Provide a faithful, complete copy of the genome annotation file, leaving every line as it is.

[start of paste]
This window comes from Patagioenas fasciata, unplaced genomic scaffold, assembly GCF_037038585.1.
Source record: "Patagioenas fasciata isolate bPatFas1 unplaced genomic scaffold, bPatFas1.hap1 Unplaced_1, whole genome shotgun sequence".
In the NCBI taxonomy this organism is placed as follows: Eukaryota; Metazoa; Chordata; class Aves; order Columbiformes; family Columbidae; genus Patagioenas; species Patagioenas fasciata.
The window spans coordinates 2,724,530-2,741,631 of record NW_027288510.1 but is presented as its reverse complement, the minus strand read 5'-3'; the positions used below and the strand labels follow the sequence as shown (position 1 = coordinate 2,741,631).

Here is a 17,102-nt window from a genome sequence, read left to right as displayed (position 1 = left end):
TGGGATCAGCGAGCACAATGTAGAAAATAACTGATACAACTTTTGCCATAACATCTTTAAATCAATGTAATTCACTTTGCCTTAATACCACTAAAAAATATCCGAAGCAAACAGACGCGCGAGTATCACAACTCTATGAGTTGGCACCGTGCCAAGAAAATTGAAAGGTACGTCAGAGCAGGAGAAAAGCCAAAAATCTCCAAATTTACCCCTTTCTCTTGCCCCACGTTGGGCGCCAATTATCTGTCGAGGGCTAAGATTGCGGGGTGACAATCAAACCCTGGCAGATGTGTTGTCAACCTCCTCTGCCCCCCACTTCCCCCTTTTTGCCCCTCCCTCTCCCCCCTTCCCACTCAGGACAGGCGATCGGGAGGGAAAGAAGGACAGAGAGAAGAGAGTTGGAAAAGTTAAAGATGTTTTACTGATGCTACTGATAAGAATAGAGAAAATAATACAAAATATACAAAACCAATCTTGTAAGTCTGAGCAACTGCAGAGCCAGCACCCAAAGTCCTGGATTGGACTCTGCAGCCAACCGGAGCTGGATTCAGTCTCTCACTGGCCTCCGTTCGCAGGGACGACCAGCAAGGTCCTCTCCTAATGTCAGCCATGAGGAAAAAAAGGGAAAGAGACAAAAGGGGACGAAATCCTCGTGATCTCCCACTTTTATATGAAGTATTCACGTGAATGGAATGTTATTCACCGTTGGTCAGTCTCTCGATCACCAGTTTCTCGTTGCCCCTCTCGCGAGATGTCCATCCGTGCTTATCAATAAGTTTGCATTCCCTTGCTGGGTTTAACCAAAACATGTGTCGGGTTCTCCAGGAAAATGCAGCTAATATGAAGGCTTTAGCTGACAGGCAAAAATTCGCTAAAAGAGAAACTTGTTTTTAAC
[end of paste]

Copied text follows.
This window comes from Patagioenas fasciata, unplaced genomic scaffold, assembly GCF_037038585.1.
Source record: "Patagioenas fasciata isolate bPatFas1 unplaced genomic scaffold, bPatFas1.hap1 Unplaced_1, whole genome shotgun sequence".
In the NCBI taxonomy this organism is placed as follows: Eukaryota; Metazoa; Chordata; class Aves; order Columbiformes; family Columbidae; genus Patagioenas; species Patagioenas fasciata.
The window spans coordinates 2,724,530-2,741,631 of record NW_027288510.1 but is presented as its reverse complement, the minus strand read 5'-3'; the positions used below and the strand labels follow the sequence as shown (position 1 = coordinate 2,741,631).

Here is a 17,102-nt window from a genome sequence, read left to right as displayed (position 1 = left end):
TGGGATCAGCGAGCACAATGTAGAAAATAACTGATACAACTTTTGCCATAACATCTTTAAATCAATGTAATTCACTTTGCCTTAATACCACTAAAAAATATCCGAAGCAAACAGACGCGCGAGTATCACAACTCTATGAGTTGGCACCGTGCCAAGAAAATTGAAAGGTACGTCAGAGCAGGAGAAAAGCCAAAAATCTCCAAATTTACCCCTTTCTCTTGCCCCACGTTGGGCGCCAATTATCTGTCGAGGGCTAAGATTGCGGGGTGACAATCAAACCCTGGCAGATGTGTTGTCAACCTCCTCTGCCCCCCACTTCCCCCTTTTTGCCCCTCCCTCTCCCCCCTTCCCACTCAGGACAGGCGATCGGGAGGGAAAGAAGGACAGAGAGAAGAGAGTTGGAAAAGTTAAAGATGTTTTACTGATGCTACTGATAAGAATAGAGAAAATAATACAAAATATACAAAACCAATCTTGTAAGTCTGAGCAACTGCAGAGCCAGCACCCAAAGTCCTGGATTGGACTCTGCAGCCAACCGGAGCTGGATTCAGTCTCTCACTGGCCTCCGTTCGCAGGGACGACCAGCAAGGTCCTCTCCTAATGTCAGCCATGAGGAAAAAAAGGGAAAGAGACAAAAGGGGACGAAATCCTCGTGATCTCCCACTTTTATATGAAGTATTCACGTGAATGGAATGTTATTCACCGTTGGTCAGTCTCTCGATCACCAGTTTCTCGTTGCCCCTCTCGCGAGATGTCCATCCGTGCTTATCAATAAGTTTGCATTCCCTTGCTGGGTTTAACCAAAACATGTGTCGGGTTCTCCAGGAAAATGCAGCTAATATGAAGGCTTTAGCTGACAGGCAAAAATTCGCTAAAAGAGAAACTTGTTTTTAAC